If your MIL has not visited for three years because the drive is too much for her, what makes her think that it would be good for her now? My advice is to use the technology hookup if possible, and also to record the ceremony and maybe add some snippets of family members greeting her. Send her a copy that she can watch over and over, because it will be like a new "movie" for her each time. I cannot think that she would enjoy herself at the wedding after such a long drive, and chances are she would not remember it anyway.
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I'm beginning to realize that many people here A) Have much larger and helpful families and B) Live in closer proximity to their families. As it is, we have the potential for 120 out-of-towners coming to this wedding as the bride and groom don't live here and the groom's family is not from here either. Due to finances, we are also giving the rehearsal dinner. This is my hometown and I only have an Aunt/Uncle and 2 cousins with spouses in-town to invite. So, part of our dilemma is the sense that we will be entertaining LOTS of people completely unfamiliar with our lovely city. Given the choices listed above, I know my daughter will choose B and then feel horrible about it. She's just an extra-sensitive people pleaser who hates the idea of hurting anyone. She did say SHE would call her uncle and ask him to bring Grandma. I hope he'll shock us an agree to it but I'm not holding out much hope. Thanks, everyone for your perspective.
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It is the bride who needs to decide and communicate her decision to granny.
She is adult enough to marry, she is adult enough to manage her familial relationships....it only gets more complex with in laws.
Choice A. Relative x and nursing assistant (if needed) will be picking you up. I have made arrangements for you to stay with relative Y and return the next day.
Choice B. I love you so much, and am sorry we cannot work out the care and travel logistics to have you attend. Hubby and I would like to visit you after the honeymoon. We very much want your blessing......plan a weekend and do it.
Choice C. Bride chooses to forget and ignore granny. Not classy, not nice, but not your fault.
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We're having difficulty determining what is fact and what is delusion in her life right now. Yes, she has an emotional tie to the area. She wanted to die in the house she shared with her husband but was too physically fit for that to occur. Let me add that I worked in a number of SNF's before I had kids. I'm the one who thinks her dementia is far worse than anyone else. But I think it's because I'm looking at her a tad more objectively and I've dealt with it on a professional level in the past. We would absolutely support her staying in her hometown, but then she has to accept that we can't go see her every month. And I think she's too confused to realize that.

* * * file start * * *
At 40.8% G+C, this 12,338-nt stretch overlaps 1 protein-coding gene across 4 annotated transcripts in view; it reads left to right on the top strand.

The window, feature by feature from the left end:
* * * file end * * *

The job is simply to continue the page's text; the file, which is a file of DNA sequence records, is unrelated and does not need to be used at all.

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Little old ladies! I resemble that remark. :P
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Not that I'm a fan of uprooting little old ladies only on the grounds of convenience, but with no family remaining where she is and the difficulty of frequent visiting, what ties her to her current location? Just nostalgia, or friends and connections?
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Thanks. I'm thinking the technology route might work best for us. I'll have my husband talk to someone where she's going to be living to see if they could work with us. My son's partner could probably work if from our end.
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ErniesMum, from what you're describing it sounds like a technology hookup might be just what you need. Have someone setup a site with live video feed and people can be at the wedding even if they live miles away. The main problem then would be to have someone come in to help pull up the site if loved ones are techno-challenged.
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Hey Folks, No judgment, please!!!! WE are the only part of the family who has always made the effort to see my in-laws. After my father-in-law died we would either drive and bring her to our house or we would fly her up. There are no longer direct flights, so the drive is only slightly longer than flying. When our children were in college they had the time to go visit her on their own. She loved it. But they both work and don't get much vacation time yet. She will no longer fly as it causes great anxiety for her. The only family that is left is her brother who has Alzheimer's and her other 2 sons. The oldest son cut ties with his family 4 years ago and the youngest son is "too busy". As in my husband has to remind him to CALL his mother more than once a month. As she likes to remind us, she has no family where she lives. They moved constantly when they were growing up so none of her children ended up in the same city has the parents. My husband and I haven't had a vacation in 3 years because all of our time has been spent travelling to her hometown to deal with her issues. I have suggested to my daughter that the two of us try to fit a visit in before the wedding. But first, I have to fly 1500 miles to see my dad and step-mom and assist in that situation. My husband will see her in 2 weeks to be at the closing of her house and to let her know that her doctor wants her to move to assisted living.